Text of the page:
Today saw the introduction of the Welfare Reform bill to the House of Commons. Initial Impact Assessments were also published. This piece of legislation has been trailed for many months, but it will nonetheless take quite a while to fathom the detail of what is being proposed across the wide range of areas it touches on. And it will take just as long to explore how it interacts with policy developments in other areas. Much of the early buzz about the Bill was the news that the Government had dropped the proposal to cut Housing Benefit for those receiving JSA for more than 12 months. This is clearly an unusual outbreak of good sense. Many are claiming it as a victory for the Lib Dems, and Nick Clegg in particular. Later in the day we were being reminded not to get carried away with this change – important though it is – because the Bill continues to embody a range of contentious proposals for seismic change to welfare provision (see here at Left Foot Forward, for example).
As those who have read previous posts will know, I am very keen on summing the parts and trying to understand the big picture (see, for example, Piecing together the housing policy jigsaw). It is something that many government are not good at. This government seems particularly poor at it. But in an era of rapid and radical change it is all the more important.
So when I read the opening salvoes of the covering note of the Welfare Reform Impact Assessment, setting out the overall approach, it got me thinking:
2. The proposals in the Bill impact on a wide variety of groups in different ways. A single overall cumulative Impact Assessment has not been produced.
3. The scale of policy change provided for by the Welfare Reform Bill is significant, and is planned to take place over an extended period, beginning in 2011-12 … and ending in 2017-18 … Therefore the impacts build-up over a substantial period of time, and at a different rate for the various measures. To provide a single summary accurately taking account of the different timings would be analytically complex and extremely challenging. To simplify would risk providing a set of misleading impacts.
4. Moreover the changes to social security benefits and tax credits contained in the Bill take place in a wider context of fiscal change. The impact assessments therefore do not account for wider changes that would impact on households over the period, for example, the aim to increase income tax personal allowances to £10,000.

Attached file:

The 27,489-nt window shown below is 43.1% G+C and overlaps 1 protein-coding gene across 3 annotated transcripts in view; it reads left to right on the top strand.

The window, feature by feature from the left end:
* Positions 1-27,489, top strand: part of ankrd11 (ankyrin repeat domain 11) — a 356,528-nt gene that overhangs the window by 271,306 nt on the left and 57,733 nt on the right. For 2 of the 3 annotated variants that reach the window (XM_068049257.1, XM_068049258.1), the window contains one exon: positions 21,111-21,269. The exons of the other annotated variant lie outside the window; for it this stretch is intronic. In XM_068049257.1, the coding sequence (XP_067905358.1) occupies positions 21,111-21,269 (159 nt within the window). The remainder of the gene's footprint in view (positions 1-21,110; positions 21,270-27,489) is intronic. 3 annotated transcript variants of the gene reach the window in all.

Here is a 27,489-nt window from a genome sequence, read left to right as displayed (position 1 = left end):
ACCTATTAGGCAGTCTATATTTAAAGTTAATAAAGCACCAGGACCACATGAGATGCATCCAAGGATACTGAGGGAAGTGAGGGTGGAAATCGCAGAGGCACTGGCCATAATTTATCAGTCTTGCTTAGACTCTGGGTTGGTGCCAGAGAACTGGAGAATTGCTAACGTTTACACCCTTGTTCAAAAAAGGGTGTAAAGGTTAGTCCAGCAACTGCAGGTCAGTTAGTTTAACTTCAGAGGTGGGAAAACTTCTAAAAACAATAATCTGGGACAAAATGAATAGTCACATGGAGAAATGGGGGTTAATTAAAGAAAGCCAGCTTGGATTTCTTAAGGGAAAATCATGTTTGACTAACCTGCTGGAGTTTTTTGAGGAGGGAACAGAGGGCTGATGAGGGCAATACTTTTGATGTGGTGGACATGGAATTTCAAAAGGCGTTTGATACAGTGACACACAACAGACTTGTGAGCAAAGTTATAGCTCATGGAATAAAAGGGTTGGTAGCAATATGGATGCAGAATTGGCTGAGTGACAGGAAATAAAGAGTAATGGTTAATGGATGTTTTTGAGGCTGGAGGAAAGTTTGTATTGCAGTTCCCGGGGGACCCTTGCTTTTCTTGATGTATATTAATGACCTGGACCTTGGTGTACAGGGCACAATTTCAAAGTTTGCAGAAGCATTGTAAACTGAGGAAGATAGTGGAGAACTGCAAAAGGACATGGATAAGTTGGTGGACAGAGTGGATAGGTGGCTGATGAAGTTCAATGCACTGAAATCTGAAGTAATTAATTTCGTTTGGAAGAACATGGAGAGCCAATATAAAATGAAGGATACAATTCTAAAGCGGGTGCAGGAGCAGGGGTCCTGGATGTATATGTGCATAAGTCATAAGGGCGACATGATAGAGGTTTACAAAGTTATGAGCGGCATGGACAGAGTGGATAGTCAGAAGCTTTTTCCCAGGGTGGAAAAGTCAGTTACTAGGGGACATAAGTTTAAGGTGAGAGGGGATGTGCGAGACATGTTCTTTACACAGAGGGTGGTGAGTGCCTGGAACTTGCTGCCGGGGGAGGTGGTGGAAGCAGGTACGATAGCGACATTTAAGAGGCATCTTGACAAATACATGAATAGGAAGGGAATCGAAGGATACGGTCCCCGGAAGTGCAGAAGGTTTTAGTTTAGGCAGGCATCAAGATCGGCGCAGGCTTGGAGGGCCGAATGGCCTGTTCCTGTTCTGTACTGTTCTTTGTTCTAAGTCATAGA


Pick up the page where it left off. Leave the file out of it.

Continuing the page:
5. Collectively these factors substantially limit the extent to which a cumulative impact assessment would provide an accurate analysis of the impacts of the Bill as a whole. Moreover, an amalgamated assessment is likely to obscure the impacts of individual policies rather than aid the understanding of those considering the Welfare Reform Bill in Parliament and the wider public.
What, exactly, is this saying?
The main point is that no cumulative assessment is presented. We are offered a couple of different reasons. At the end of para 5 it states that an amalgamated assessment is likely to obscure the impacts of individual policies. Presumably that is only the case if we were treating this as an either/or issue. One might suggest that publishing a cumulative assessment, alongside the individual IAs, is a strategy that wouldn’t be too challenging to conceptualise. The earlier paragraphs basically just say that either a cumulative impact is hard (“analytically complex and extremely challenging”) or if, in order to make the cumulative assessment manageable, we didn’t try to capture everything that was going on then the answer we’d get could be misleading.
So the conclusion is that it’s best not to try.
But do we take this position at face value?
In one sense, it feels bit odd. We have assessments of the impacts of the various components, although they’ll take a while to digest. Yet the Government’s position is, rightly, that you can’t simply adding these impacts together to reach the cumulative impact. The impact of the measures in the bill probably can’t be assessed by linear combination. Given that in practice there is likely to be interaction between many of these benefits, their impact is likely to be in some way multiplicative or, for some people, contradictory. Therefore it isn’t clear that the estimated impact of each component in isolation actually conveys much useful information.
And that’s before you start to unpick the way each of the IAs has been constructed. I’ve only gone through the document relating to underoccupation in the social sector. There is enough in there that is debateable and worth debating that it is probably worth a separate post. Multiply that concern by the 18 separate IAs and add in the fact that the equality impact assessments have yet to be published and there has been no attempt to assess how these proposals interact with other reforms that are under way, particularly in relation to taxation and housing. We might conclude that we currently know very little about how these proposals are going to affect society.
On the face of it, it seems rather negligent not to have attempted a more holistic assessment of impact. So one might like to think they’ve had a go. Perhaps they have. And the answer is not one they feel it wise to share.
There are important ethical issues here – touching on the obligations of the government analysts and economists charged with producing the evidence and doing the modelling associated with proposals of this type. They need to be explored. But that also needs to wait for another day.